3D printers give a fresh, new take on design for designers
A 3D printed bikini.
One clothing company is producing what it calls “fashion for the digital age.”
Continuum, a San Francisco-based startup, lets people design their own apparel online and manufactures personalized garments for them using its 3-D printers.
Until recently, 3-D printing was limited to large companies. But the cost of the technology has plummeted in recent years, putting it within the reach of fledgling firms and empowering mini-manufacturers like Continuum to create products on their own, rather than relying on a factory.
Part design lab, part fashion label, the company aims to offer the experimentation of the catwalk to anyone with an Internet connection. “It’s silly to say that being able to create something is limited to professionals,” said founder Mary Huang. “This is a generation of people who customize avatars, where everyone has access to creativity.”
Continuum’s website gives a buyer the ability to manipulate online images of clothing, adapt the virtual blueprints to his or her body and purchase them as tangible objects.
Huang and her partner, Jenna Fizel, who received more than $10,000 in Kickstarter donations to get the company off the ground, digitally print the fabric and sew the pieces together.
Continuum says it “specializes in production runs of one,” resulting in “truly unique” items that have included dresses, shoes and bikinis. The 3-D printed plastic used for the bikinis is nylon, Huang points out, “so it’s not really so far, chemically, from fabric.”
While 3-D printing is nothing new — it was invented in the ’80s — its influence on the fashion world is. In the past, when designers go to the trouble of manufacturing a dress, they have to be confident of selling hundreds to make the cost of production worthwhile.
But 3-D printing flips that idea on its head. The technology cuts a designer’s manufacturing costs to zero until a customer has ordered a garment. As a result, designers can now afford to experiment in small batches and sell apparel in limited editions.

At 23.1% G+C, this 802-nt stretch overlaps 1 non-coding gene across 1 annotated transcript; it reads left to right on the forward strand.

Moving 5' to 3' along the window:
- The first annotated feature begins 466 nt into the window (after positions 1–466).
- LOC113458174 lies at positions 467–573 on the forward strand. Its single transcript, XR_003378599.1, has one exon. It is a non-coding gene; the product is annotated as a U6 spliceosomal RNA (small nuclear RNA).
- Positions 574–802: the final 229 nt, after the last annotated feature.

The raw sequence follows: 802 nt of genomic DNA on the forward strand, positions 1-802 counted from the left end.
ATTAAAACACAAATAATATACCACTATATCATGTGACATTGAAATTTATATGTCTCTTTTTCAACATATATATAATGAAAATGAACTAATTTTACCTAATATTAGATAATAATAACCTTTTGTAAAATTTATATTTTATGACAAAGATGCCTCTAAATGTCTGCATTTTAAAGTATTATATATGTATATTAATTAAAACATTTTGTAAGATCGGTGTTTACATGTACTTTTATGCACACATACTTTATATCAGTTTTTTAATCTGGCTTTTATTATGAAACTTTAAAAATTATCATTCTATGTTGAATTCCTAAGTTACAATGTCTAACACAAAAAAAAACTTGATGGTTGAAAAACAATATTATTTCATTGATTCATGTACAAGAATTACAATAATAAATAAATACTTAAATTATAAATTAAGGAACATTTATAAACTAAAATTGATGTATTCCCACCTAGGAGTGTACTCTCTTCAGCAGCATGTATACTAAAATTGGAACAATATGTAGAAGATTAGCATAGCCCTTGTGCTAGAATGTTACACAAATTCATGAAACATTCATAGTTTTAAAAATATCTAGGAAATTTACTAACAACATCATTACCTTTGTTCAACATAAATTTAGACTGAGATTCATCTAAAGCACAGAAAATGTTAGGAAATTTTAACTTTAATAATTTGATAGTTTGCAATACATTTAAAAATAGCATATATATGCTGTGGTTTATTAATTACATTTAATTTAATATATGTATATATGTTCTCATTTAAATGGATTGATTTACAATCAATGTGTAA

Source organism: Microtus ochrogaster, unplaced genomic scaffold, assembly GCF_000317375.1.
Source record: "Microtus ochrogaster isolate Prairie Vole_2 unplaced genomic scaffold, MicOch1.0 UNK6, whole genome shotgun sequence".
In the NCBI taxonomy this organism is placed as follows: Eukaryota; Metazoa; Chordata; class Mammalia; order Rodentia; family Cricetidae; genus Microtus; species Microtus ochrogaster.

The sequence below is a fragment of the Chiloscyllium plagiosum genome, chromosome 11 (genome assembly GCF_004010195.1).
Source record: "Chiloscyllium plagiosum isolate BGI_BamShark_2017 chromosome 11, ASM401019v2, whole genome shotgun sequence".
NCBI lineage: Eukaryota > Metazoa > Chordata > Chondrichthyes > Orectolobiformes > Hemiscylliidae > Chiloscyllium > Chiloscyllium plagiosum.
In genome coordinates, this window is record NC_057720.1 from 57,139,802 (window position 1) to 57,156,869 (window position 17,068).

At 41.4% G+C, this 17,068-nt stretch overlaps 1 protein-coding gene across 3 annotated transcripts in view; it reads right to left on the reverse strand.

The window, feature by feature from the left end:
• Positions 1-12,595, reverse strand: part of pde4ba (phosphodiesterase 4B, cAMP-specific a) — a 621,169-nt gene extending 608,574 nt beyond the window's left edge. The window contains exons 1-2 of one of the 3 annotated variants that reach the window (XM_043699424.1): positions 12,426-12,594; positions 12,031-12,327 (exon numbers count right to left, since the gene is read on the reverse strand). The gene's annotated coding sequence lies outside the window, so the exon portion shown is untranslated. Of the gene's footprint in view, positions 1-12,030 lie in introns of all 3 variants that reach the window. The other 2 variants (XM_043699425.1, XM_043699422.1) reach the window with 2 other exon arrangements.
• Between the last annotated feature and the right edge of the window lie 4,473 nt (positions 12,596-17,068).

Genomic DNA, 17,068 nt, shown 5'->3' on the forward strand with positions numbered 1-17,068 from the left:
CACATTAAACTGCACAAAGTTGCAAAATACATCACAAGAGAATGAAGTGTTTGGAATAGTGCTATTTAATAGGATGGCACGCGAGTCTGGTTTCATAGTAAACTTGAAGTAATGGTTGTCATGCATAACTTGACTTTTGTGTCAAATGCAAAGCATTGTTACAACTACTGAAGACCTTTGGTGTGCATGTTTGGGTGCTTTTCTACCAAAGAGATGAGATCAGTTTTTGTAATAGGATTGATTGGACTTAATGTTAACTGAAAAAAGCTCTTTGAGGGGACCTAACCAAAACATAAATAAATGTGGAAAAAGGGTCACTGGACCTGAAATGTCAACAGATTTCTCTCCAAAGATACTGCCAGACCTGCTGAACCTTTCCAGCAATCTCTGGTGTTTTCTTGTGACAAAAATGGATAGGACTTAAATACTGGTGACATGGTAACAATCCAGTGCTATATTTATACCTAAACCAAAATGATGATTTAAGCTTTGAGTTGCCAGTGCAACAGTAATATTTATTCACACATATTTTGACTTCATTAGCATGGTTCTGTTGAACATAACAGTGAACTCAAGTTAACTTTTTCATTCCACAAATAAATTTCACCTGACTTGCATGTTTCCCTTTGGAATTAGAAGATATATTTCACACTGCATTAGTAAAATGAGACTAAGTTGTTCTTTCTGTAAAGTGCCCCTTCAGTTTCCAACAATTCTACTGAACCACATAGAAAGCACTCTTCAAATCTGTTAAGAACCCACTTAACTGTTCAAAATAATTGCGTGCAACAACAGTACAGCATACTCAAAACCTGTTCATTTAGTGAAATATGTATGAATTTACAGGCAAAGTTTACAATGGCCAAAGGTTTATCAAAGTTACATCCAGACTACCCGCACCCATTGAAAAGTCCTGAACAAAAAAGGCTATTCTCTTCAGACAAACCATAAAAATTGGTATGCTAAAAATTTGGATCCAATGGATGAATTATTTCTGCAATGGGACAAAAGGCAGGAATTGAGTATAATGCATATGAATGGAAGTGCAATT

Big fashion brands like Nike are already experimenting with 3-D printing and customization. For years, the shoe company has allowed buyers to customize the color and design of its footwear using Nike ID. And earlier this month, the company unveiled the world’s first printed football cleat. Rumors are already swirling that the shoe will offer even more personalization, such as a heel designed particularly to the shape of your Achilles.
To be sure, 3-D printed clothing is still years from entering the mainstream. For one, the apparel isn’t exactly affordable. A bikini top on Continuum’s site runs between $250 and $300, and shoes cost around $900 a pair. And there are still some kinks to be ironed out in terms of the clothing’s wearability. Wired notes that the bikini’s interlaced plastic rings yellow over time when exposed to direct sunlight.
But as the technology advances and prices continue to drop, everyday Internet users may soon start drawing their wardrobes on a desktop.
Continuum oversees an expanding database of clothing design files that people can download to their computer, at no cost, and print out at home if they own a 3-D printer. Judging from the boom in 3-D printer sales — which grew by more than 35,000 percent between 2006 and 2011 — such a scenario could become increasingly common.
“There are these moments in recent history when technology changes how things are made,” Huang said. “This is the time to do that for fashion.”
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